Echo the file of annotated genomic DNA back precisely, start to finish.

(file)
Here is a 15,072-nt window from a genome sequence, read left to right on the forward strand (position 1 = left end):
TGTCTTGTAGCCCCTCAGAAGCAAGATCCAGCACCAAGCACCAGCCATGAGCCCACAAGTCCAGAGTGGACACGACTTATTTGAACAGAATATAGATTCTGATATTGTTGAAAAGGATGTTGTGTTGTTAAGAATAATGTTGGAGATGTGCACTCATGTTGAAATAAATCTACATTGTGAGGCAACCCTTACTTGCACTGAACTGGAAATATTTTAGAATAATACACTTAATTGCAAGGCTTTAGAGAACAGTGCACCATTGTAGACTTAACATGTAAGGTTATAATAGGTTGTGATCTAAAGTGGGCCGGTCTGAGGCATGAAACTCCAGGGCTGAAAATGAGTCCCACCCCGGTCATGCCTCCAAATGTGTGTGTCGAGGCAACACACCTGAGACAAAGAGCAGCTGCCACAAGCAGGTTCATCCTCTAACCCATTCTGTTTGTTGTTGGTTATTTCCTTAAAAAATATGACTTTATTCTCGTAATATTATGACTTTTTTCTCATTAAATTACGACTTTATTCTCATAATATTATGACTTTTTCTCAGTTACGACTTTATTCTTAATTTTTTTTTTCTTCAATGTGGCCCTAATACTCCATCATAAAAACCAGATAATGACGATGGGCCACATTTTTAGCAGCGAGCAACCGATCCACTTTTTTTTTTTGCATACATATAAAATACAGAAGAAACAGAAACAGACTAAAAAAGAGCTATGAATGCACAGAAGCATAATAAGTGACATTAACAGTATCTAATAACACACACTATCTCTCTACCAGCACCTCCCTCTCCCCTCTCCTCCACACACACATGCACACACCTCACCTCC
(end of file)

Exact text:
Here is a 15,072-nt window from a genome sequence, read left to right on the forward strand (position 1 = left end):
TGTCTTGTAGCCCCTCAGAAGCAAGATCCAGCACCAAGCACCAGCCATGAGCCCACAAGTCCAGAGTGGACACGACTTATTTGAACAGAATATAGATTCTGATATTGTTGAAAAGGATGTTGTGTTGTTAAGAATAATGTTGGAGATGTGCACTCATGTTGAAATAAATCTACATTGTGAGGCAACCCTTACTTGCACTGAACTGGAAATATTTTAGAATAATACACTTAATTGCAAGGCTTTAGAGAACAGTGCACCATTGTAGACTTAACATGTAAGGTTATAATAGGTTGTGATCTAAAGTGGGCCGGTCTGAGGCATGAAACTCCAGGGCTGAAAATGAGTCCCACCCCGGTCATGCCTCCAAATGTGTGTGTCGAGGCAACACACCTGAGACAAAGAGCAGCTGCCACAAGCAGGTTCATCCTCTAACCCATTCTGTTTGTTGTTGGTTATTTCCTTAAAAAATATGACTTTATTCTCGTAATATTATGACTTTTTTCTCATTAAATTACGACTTTATTCTCATAATATTATGACTTTTTCTCAGTTACGACTTTATTCTTAATTTTTTTTTTCTTCAATGTGGCCCTAATACTCCATCATAAAAACCAGATAATGACGATGGGCCACATTTTTAGCAGCGAGCAACCGATCCACTTTTTTTTTTTGCATACATATAAAATACAGAAGAAACAGAAACAGACTAAAAAAGAGCTATGAATGCACAGAAGCATAATAAGTGACATTAACAGTATCTAATAACACACACTATCTCTCTACCAGCACCTCCCTCTCCCCTCTCCTCCACACACACATGCACACACCTCACCTCC